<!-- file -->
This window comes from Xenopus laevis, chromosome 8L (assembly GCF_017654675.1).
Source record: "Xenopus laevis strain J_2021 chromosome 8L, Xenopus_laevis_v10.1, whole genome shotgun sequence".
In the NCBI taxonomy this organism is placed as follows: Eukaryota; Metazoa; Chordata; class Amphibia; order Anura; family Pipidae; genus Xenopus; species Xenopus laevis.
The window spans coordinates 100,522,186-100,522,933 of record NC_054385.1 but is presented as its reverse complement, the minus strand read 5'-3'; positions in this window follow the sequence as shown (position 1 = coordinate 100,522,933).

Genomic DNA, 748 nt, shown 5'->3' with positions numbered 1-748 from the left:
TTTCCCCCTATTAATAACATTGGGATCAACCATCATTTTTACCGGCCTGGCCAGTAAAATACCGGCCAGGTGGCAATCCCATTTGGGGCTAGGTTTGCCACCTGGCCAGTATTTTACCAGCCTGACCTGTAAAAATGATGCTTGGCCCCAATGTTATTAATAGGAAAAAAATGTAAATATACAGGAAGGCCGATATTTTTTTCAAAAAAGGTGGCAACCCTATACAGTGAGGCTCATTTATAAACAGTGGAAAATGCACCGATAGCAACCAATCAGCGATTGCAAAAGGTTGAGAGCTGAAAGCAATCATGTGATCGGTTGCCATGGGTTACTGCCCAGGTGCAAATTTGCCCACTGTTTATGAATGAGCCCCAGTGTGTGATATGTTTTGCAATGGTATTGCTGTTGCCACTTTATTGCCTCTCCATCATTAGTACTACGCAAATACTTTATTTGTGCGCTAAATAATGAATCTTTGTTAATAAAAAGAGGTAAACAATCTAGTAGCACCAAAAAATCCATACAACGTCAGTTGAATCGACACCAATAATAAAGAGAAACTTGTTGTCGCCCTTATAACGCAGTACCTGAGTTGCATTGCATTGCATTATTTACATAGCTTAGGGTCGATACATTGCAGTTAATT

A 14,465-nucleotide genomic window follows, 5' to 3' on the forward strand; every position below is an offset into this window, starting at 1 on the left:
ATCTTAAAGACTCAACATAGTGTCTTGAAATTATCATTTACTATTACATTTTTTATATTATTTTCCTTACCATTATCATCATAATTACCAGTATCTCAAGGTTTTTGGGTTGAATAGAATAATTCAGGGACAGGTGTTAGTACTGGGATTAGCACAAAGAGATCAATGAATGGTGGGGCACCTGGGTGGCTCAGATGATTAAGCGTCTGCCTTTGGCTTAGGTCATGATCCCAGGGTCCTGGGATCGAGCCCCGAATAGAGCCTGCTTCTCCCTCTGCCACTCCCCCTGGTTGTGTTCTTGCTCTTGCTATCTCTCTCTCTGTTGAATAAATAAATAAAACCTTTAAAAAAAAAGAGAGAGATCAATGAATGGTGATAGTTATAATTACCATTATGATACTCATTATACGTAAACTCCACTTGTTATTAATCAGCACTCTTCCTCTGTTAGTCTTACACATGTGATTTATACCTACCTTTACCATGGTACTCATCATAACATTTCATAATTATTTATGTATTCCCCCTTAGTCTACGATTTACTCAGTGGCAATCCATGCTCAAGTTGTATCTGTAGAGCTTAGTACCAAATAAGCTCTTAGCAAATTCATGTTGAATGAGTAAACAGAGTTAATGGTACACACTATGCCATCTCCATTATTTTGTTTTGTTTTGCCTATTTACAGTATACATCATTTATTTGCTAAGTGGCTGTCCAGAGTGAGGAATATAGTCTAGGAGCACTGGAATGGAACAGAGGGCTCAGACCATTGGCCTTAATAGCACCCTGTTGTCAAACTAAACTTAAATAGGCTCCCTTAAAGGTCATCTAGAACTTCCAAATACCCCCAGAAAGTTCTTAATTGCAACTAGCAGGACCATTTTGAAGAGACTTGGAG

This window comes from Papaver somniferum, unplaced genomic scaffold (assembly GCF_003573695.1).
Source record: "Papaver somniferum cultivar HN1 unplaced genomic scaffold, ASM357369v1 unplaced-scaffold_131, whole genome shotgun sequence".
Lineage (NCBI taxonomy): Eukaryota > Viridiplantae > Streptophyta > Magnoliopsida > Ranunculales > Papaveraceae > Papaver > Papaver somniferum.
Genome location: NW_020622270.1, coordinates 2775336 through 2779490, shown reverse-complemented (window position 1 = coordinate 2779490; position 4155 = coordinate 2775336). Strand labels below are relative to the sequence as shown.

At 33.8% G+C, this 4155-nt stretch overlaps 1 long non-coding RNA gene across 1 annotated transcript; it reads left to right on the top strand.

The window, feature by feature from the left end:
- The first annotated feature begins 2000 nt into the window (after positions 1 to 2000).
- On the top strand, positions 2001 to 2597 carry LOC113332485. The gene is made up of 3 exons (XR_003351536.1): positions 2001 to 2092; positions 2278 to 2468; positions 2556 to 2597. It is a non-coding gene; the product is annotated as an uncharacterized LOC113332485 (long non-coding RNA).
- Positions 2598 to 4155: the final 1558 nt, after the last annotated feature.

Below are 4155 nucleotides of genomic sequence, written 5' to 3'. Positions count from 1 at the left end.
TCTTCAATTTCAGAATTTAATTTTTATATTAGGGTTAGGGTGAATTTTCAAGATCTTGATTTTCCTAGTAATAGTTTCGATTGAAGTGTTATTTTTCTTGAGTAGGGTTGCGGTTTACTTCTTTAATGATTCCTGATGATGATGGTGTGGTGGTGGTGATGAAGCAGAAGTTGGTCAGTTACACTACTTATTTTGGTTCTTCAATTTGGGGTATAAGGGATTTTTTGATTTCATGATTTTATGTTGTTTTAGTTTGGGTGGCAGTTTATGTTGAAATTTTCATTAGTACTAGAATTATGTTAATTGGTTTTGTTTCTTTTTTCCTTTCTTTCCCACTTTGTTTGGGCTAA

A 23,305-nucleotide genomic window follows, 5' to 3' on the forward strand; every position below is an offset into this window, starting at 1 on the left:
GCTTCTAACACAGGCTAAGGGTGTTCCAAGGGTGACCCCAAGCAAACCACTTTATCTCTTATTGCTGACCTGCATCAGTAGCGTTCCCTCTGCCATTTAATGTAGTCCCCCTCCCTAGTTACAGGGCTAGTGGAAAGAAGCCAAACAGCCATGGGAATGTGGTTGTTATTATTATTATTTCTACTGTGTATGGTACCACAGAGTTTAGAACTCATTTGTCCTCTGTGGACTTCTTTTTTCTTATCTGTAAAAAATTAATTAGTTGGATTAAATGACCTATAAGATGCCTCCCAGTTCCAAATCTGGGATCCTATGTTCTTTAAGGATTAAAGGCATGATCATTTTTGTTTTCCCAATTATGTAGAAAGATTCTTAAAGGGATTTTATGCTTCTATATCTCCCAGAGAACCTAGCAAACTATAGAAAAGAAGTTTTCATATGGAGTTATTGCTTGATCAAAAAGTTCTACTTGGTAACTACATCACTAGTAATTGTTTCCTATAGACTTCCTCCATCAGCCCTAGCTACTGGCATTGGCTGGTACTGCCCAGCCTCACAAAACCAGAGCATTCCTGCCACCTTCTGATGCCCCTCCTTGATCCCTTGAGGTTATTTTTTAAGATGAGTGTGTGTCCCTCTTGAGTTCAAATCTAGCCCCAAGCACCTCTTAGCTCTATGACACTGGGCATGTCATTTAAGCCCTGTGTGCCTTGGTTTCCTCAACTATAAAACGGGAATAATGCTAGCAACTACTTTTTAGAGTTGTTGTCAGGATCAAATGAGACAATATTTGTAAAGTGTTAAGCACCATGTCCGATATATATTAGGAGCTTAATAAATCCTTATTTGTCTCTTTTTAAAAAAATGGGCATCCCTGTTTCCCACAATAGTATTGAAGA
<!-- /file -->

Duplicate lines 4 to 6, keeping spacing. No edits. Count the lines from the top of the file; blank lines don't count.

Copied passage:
The window spans coordinates 100,522,186-100,522,933 of record NC_054385.1 but is presented as its reverse complement, the minus strand read 5'-3'; positions in this window follow the sequence as shown (position 1 = coordinate 100,522,933).

Genomic DNA, 748 nt, shown 5'->3' with positions numbered 1-748 from the left:
TTTCCCCCTATTAATAACATTGGGATCAACCATCATTTTTACCGGCCTGGCCAGTAAAATACCGGCCAGGTGGCAATCCCATTTGGGGCTAGGTTTGCCACCTGGCCAGTATTTTACCAGCCTGACCTGTAAAAATGATGCTTGGCCCCAATGTTATTAATAGGAAAAAAATGTAAATATACAGGAAGGCCGATATTTTTTTCAAAAAAGGTGGCAACCCTATACAGTGAGGCTCATTTATAAACAGTGGAAAATGCACCGATAGCAACCAATCAGCGATTGCAAAAGGTTGAGAGCTGAAAGCAATCATGTGATCGGTTGCCATGGGTTACTGCCCAGGTGCAAATTTGCCCACTGTTTATGAATGAGCCCCAGTGTGTGATATGTTTTGCAATGGTATTGCTGTTGCCACTTTATTGCCTCTCCATCATTAGTACTACGCAAATACTTTATTTGTGCGCTAAATAATGAATCTTTGTTAATAAAAAGAGGTAAACAATCTAGTAGCACCAAAAAATCCATACAACGTCAGTTGAATCGACACCAATAATAAAGAGAAACTTGTTGTCGCCCTTATAACGCAGTACCTGAGTTGCATTGCATTGCATTATTTACATAGCTTAGGGTCGATACATTGCAGTTAATT